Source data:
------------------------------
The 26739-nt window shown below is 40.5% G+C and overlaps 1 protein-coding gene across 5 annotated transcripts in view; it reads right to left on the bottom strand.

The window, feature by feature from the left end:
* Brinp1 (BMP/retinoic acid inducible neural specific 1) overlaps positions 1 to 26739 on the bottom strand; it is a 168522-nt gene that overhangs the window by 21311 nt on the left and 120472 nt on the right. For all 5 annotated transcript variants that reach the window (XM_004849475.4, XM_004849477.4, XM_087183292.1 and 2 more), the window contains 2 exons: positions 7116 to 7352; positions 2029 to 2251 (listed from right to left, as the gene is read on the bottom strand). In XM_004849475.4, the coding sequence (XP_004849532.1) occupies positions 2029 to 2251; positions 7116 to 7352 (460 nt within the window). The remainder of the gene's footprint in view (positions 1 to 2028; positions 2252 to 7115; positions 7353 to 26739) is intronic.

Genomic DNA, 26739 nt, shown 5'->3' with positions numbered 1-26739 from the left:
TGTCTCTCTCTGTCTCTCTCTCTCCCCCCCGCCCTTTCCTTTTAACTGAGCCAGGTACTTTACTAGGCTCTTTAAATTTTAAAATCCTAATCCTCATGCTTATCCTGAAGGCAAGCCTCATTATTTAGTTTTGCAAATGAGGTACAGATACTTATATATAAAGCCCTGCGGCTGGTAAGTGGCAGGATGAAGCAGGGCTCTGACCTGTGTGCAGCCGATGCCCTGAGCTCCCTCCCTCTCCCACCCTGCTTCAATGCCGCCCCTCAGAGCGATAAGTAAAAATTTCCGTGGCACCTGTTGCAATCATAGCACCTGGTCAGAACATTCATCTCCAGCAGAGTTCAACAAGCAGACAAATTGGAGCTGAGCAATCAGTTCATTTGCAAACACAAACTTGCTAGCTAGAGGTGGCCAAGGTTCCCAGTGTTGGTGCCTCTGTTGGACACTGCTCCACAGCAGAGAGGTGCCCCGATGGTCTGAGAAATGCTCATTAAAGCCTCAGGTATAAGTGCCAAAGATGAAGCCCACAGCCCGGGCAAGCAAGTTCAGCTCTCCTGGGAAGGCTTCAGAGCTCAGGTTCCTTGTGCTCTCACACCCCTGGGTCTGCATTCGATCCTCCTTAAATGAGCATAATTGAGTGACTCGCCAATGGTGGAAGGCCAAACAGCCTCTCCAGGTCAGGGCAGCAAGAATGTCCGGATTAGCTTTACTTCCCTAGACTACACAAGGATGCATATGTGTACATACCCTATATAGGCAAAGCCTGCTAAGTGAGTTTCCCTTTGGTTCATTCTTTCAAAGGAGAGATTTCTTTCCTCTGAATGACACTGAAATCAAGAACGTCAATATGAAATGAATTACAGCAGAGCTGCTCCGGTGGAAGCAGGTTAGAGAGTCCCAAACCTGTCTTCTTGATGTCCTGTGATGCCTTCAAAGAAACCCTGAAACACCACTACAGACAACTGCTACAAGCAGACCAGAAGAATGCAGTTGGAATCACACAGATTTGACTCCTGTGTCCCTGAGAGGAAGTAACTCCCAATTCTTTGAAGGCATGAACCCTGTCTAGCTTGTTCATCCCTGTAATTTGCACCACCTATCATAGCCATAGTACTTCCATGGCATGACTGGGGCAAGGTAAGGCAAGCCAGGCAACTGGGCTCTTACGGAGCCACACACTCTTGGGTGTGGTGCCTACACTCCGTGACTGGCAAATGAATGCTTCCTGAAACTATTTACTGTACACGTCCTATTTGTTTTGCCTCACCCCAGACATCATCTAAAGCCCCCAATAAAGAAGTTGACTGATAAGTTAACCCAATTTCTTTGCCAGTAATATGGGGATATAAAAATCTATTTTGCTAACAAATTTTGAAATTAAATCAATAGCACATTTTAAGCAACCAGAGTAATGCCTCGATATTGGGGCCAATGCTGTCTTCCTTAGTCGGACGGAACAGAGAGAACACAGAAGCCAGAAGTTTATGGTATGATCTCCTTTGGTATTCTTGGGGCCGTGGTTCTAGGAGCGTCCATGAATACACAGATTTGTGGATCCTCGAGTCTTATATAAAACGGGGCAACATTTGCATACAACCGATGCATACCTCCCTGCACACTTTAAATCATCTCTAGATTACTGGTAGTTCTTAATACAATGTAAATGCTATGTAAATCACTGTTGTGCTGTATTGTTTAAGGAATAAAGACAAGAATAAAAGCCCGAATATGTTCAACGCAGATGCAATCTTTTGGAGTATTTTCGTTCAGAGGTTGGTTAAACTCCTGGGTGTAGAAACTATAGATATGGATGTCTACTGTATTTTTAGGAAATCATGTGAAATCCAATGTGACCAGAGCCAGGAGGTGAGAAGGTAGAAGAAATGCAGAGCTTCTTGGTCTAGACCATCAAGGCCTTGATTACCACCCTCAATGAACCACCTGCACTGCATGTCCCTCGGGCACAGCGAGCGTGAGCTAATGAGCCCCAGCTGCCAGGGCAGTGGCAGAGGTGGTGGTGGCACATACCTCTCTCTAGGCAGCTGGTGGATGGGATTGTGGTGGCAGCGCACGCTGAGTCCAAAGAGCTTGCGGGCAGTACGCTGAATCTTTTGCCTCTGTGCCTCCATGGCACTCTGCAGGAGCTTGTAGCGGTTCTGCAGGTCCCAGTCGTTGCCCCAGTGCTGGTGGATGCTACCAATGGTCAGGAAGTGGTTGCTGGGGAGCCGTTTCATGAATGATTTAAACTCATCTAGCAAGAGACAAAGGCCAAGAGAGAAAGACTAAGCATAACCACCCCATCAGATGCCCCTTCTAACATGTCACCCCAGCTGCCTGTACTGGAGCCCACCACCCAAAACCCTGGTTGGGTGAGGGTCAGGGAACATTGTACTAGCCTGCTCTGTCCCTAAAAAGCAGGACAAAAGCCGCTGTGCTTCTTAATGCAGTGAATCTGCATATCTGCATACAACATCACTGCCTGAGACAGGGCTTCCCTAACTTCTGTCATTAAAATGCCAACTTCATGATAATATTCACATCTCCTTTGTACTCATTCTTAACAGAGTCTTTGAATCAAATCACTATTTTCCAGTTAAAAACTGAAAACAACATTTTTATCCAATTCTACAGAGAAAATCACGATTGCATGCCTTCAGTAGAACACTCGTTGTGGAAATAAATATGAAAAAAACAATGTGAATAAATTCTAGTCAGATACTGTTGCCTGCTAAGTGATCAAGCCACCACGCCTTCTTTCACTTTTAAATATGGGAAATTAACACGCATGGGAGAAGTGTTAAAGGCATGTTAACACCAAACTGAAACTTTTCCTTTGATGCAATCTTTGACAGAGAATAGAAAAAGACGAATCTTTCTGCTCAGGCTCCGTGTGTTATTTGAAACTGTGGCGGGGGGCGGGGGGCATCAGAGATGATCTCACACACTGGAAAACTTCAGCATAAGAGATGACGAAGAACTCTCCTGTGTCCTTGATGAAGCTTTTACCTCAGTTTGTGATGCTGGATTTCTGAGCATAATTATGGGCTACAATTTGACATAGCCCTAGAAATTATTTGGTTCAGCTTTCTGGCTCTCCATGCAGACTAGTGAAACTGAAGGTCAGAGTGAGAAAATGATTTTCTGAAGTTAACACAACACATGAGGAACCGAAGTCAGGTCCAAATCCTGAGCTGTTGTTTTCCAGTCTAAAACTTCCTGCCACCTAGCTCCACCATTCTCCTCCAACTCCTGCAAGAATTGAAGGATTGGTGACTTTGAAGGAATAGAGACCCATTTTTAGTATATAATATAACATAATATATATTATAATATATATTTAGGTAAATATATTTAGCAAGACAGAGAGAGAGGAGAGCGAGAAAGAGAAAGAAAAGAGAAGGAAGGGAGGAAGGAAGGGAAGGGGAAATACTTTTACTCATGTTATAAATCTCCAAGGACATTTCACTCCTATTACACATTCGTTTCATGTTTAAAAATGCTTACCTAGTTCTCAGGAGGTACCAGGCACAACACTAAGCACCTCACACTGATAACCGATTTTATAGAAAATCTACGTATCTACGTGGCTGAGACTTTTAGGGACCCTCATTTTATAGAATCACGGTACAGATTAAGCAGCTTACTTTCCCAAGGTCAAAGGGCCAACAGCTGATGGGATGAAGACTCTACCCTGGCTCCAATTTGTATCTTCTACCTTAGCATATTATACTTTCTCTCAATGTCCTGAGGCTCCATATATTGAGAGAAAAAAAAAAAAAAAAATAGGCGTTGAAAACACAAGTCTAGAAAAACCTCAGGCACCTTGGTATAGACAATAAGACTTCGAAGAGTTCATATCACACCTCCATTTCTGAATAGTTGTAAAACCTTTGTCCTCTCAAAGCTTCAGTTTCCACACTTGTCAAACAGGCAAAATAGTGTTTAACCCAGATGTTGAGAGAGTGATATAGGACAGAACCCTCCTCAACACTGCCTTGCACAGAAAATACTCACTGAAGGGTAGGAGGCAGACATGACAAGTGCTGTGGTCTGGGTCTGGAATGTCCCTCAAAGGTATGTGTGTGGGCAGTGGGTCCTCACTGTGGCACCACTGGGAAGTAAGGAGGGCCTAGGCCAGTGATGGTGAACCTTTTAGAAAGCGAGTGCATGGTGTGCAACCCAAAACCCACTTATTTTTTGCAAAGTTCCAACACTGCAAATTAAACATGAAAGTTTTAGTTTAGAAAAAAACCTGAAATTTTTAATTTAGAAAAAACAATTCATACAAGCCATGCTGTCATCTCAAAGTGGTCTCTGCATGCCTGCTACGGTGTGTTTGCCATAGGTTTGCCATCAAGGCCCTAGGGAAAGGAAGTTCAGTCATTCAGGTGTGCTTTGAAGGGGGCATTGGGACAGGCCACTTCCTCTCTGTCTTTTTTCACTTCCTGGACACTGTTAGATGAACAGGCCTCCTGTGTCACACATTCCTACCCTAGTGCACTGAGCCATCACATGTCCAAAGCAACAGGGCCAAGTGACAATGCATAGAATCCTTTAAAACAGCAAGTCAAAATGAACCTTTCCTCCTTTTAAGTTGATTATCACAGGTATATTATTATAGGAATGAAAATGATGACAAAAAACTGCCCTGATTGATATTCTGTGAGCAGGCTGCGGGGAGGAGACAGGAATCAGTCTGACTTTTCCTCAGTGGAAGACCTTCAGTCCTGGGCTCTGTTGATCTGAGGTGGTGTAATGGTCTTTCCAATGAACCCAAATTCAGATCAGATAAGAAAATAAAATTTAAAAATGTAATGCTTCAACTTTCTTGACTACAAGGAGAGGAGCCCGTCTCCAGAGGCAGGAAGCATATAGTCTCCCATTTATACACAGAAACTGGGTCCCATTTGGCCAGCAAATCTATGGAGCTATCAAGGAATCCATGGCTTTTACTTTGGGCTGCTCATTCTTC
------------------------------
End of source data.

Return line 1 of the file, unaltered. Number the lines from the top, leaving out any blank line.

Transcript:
The 26739-nt window shown below is 40.5% G+C and overlaps 1 protein-coding gene across 5 annotated transcripts in view; it reads right to left on the bottom strand.